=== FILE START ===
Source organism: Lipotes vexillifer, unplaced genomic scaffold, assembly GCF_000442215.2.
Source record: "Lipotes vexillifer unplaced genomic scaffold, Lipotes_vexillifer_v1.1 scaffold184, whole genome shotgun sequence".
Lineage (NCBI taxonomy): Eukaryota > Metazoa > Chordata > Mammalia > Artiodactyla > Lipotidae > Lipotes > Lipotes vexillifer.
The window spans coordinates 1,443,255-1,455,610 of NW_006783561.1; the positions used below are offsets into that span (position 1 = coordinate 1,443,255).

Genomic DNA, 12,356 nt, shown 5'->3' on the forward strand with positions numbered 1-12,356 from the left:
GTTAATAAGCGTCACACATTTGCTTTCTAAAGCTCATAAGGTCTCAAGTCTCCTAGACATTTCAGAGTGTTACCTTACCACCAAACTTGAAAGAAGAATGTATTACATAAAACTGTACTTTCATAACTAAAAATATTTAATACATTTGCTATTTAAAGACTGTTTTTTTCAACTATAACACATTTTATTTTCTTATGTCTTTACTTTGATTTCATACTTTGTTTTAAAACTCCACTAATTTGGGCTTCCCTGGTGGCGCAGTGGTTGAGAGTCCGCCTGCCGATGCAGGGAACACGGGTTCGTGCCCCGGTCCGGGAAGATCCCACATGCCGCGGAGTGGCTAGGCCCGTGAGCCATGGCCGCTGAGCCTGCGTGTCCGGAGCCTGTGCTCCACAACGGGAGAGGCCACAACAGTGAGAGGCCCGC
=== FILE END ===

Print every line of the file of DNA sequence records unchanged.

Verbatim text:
Source organism: Lipotes vexillifer, unplaced genomic scaffold, assembly GCF_000442215.2.
Source record: "Lipotes vexillifer unplaced genomic scaffold, Lipotes_vexillifer_v1.1 scaffold184, whole genome shotgun sequence".
Lineage (NCBI taxonomy): Eukaryota > Metazoa > Chordata > Mammalia > Artiodactyla > Lipotidae > Lipotes > Lipotes vexillifer.
The window spans coordinates 1,443,255-1,455,610 of NW_006783561.1; the positions used below are offsets into that span (position 1 = coordinate 1,443,255).

Genomic DNA, 12,356 nt, shown 5'->3' on the forward strand with positions numbered 1-12,356 from the left:
GTTAATAAGCGTCACACATTTGCTTTCTAAAGCTCATAAGGTCTCAAGTCTCCTAGACATTTCAGAGTGTTACCTTACCACCAAACTTGAAAGAAGAATGTATTACATAAAACTGTACTTTCATAACTAAAAATATTTAATACATTTGCTATTTAAAGACTGTTTTTTTCAACTATAACACATTTTATTTTCTTATGTCTTTACTTTGATTTCATACTTTGTTTTAAAACTCCACTAATTTGGGCTTCCCTGGTGGCGCAGTGGTTGAGAGTCCGCCTGCCGATGCAGGGAACACGGGTTCGTGCCCCGGTCCGGGAAGATCCCACATGCCGCGGAGTGGCTAGGCCCGTGAGCCATGGCCGCTGAGCCTGCGTGTCCGGAGCCTGTGCTCCACAACGGGAGAGGCCACAACAGTGAGAGGCCCGC